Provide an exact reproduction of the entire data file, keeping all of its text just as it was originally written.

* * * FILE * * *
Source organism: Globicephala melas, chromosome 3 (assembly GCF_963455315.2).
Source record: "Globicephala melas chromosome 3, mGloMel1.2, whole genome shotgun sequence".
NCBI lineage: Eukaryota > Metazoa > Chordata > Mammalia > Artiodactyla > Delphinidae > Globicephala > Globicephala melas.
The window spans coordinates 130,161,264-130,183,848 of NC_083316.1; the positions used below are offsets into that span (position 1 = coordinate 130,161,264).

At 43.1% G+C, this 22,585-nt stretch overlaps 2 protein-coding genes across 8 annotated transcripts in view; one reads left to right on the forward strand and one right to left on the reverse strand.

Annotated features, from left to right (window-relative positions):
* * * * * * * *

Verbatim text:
Source organism: Globicephala melas, chromosome 3 (assembly GCF_963455315.2).
Source record: "Globicephala melas chromosome 3, mGloMel1.2, whole genome shotgun sequence".
NCBI lineage: Eukaryota > Metazoa > Chordata > Mammalia > Artiodactyla > Delphinidae > Globicephala > Globicephala melas.
The window spans coordinates 130,161,264-130,183,848 of NC_083316.1; the positions used below are offsets into that span (position 1 = coordinate 130,161,264).

At 43.1% G+C, this 22,585-nt stretch overlaps 2 protein-coding genes across 8 annotated transcripts in view; one reads left to right on the forward strand and one right to left on the reverse strand.

Annotated features, from left to right (window-relative positions):